Wales politics

Welsh government 'could take over' public sector pay

Council workers spread grit
Image caption Regional pay is "code" for pay cuts, Carwyn Jones says

The Welsh government might look at whether it can take responsibility for the pay and conditions of public sector workers, says First Minister Carwyn Jones.

Chancellor George Osborne has announced a review into regional pay adjustments for the public sector.

Mr Jones said it could result in people in Wales being paid less to do the same work as people in south-east England.

"That's not acceptable," he said.

"Ultimately we may have to look at taking over pay and conditions here in Wales.

"It's not as easy as it sounds. There are real issues in terms of how that's done.

"But if we're forced into that situation, better that than have people's pay cut by the UK government in London."

Regional pay was "code for cutting pay in Wales", he said.

It is understood that some public sector workers will not be part of the review into regional public sector pay. They are members of the armed forces, dentists and doctors, and the judiciary.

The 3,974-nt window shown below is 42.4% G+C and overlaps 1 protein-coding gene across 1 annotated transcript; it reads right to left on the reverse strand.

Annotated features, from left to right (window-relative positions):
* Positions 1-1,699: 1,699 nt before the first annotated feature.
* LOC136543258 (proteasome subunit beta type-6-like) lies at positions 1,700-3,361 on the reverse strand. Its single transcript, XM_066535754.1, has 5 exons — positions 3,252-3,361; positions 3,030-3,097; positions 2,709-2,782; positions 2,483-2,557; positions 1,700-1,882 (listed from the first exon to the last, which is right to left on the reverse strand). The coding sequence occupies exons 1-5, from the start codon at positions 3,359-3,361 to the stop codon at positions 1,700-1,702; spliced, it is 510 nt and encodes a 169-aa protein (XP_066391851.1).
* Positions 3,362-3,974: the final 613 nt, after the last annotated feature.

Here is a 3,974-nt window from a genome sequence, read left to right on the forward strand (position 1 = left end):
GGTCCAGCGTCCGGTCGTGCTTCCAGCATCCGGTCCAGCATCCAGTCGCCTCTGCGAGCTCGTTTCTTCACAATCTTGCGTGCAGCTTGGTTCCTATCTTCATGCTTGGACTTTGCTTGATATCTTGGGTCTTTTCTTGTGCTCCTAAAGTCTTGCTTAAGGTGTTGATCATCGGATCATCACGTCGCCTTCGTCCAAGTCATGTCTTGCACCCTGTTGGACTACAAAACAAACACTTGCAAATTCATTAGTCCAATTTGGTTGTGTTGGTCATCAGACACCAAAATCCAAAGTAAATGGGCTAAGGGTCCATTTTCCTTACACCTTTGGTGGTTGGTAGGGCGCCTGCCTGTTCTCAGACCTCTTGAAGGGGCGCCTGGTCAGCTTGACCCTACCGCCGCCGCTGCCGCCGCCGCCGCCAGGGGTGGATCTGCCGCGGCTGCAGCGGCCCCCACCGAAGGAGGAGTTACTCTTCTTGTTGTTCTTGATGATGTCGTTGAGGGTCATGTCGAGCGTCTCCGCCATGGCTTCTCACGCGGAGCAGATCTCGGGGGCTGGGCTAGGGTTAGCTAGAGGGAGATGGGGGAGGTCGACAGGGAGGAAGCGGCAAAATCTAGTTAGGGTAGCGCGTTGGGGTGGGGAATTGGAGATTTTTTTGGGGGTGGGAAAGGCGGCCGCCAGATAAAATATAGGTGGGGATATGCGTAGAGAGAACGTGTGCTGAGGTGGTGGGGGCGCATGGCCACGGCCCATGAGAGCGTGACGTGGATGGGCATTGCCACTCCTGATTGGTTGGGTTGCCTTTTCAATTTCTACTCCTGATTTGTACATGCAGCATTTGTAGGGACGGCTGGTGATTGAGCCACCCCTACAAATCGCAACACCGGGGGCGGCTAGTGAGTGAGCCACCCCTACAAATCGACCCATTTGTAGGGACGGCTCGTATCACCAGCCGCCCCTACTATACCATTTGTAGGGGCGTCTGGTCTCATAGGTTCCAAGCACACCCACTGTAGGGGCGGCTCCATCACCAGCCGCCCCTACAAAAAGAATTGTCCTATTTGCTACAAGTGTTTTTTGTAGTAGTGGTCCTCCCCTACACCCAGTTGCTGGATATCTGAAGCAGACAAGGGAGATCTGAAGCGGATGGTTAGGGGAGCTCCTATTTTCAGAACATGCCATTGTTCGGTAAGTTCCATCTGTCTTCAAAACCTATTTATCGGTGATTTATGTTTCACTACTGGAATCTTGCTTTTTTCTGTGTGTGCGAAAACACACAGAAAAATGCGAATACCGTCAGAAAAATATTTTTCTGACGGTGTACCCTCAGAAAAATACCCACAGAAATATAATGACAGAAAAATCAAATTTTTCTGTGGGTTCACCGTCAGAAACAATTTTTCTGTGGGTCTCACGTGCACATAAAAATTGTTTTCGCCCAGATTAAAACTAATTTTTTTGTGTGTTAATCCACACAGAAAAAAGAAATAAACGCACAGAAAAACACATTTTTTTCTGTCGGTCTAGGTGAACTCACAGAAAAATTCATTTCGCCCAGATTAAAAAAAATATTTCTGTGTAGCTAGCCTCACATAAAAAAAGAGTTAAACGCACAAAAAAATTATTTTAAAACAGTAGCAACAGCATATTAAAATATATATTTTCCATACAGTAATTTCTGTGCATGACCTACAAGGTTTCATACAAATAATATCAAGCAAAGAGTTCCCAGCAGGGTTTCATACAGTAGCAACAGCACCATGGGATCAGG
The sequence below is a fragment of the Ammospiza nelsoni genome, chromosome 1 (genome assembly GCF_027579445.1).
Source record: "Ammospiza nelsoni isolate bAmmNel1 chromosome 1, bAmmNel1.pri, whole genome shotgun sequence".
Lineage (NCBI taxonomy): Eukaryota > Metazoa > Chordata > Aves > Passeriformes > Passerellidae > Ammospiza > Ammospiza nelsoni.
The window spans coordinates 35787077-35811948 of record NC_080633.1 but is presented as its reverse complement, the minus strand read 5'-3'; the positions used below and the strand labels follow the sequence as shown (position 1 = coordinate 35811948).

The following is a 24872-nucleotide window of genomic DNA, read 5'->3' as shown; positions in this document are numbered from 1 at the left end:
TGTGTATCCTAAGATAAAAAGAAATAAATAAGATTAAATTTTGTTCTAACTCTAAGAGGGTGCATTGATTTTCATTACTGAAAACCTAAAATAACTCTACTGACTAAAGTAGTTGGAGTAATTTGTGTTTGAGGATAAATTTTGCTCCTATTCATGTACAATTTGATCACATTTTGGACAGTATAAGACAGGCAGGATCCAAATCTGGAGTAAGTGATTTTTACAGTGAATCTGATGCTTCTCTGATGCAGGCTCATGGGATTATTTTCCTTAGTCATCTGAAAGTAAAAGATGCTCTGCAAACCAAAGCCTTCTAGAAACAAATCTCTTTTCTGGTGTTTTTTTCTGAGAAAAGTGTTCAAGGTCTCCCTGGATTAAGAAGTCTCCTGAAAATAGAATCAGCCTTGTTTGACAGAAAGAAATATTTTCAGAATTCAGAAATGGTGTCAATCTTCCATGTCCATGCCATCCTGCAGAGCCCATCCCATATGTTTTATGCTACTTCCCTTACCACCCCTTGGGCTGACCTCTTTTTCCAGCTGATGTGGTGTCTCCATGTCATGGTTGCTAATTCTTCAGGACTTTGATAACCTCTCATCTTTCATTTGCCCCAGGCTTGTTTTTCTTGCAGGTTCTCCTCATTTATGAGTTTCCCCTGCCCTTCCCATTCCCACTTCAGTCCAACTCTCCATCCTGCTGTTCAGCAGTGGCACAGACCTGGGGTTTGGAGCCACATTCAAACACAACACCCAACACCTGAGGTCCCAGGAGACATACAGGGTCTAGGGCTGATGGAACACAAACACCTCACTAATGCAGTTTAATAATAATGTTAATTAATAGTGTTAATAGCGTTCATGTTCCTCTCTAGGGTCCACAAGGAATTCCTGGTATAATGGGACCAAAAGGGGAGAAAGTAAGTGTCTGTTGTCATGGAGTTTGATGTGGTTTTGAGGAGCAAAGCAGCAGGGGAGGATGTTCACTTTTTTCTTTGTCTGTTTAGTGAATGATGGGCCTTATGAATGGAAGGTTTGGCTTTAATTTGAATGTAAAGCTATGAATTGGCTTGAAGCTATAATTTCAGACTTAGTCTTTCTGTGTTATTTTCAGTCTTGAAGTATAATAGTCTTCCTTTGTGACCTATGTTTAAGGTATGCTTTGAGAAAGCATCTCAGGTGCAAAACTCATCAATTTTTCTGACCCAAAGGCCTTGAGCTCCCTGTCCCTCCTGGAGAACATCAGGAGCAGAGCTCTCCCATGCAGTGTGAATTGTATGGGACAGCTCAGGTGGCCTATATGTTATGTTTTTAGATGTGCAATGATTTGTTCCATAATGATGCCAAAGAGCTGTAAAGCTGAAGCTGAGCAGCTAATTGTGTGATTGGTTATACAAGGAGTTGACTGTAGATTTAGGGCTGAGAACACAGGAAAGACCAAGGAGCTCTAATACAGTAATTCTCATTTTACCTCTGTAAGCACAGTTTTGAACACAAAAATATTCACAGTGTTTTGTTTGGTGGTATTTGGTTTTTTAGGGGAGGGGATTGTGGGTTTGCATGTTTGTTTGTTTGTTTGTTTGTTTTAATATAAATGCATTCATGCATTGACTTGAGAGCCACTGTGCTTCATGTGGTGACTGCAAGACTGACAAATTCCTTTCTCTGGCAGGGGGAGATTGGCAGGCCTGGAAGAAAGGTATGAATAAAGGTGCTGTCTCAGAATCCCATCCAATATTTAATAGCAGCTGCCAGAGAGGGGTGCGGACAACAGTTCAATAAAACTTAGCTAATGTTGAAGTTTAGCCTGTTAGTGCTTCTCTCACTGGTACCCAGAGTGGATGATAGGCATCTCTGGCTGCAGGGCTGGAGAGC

Some 340,000 people in Wales work in the public sector.

Mr Osborne announced the review, to be completed next summer, in his Autumn Statement on Tuesday.

He also revealed public sector pay rises will be capped at 1% for two years.

Poorest pupils

The number of public sector jobs set to be lost across the UK by 2017 has been revised up from 400,000 to 710,000.

The Welsh government has welcomed an additional £216m to spend over the next three years on big capital projects.

Ministers in Cardiff will discuss how to spend the money with the Liberal Democrats, who agreed to support the Welsh government's budget in exchange for more being spent on the education of the poorest pupils.

Despite the windfall, the Welsh government says that by 2015 its capital budget will be half what it was in 2010.

Although he welcomed the extra cash, Mr Jones queried proposals to reform employment law and said the chancellor had failed to match a cut in the toll on the Humber Bridge with a similar cut for motorists crossing the Severn.

Welsh Secretary Cheryl Gillan said the Welsh government should use the £216m to "enhance growth opportunities," and called for it to offer more help to small and medium-sized businesses with their business rates.

"We are committed to building a strong, stable business climate and as part of the growth measures we have announced businesses across Wales will benefit," she said.

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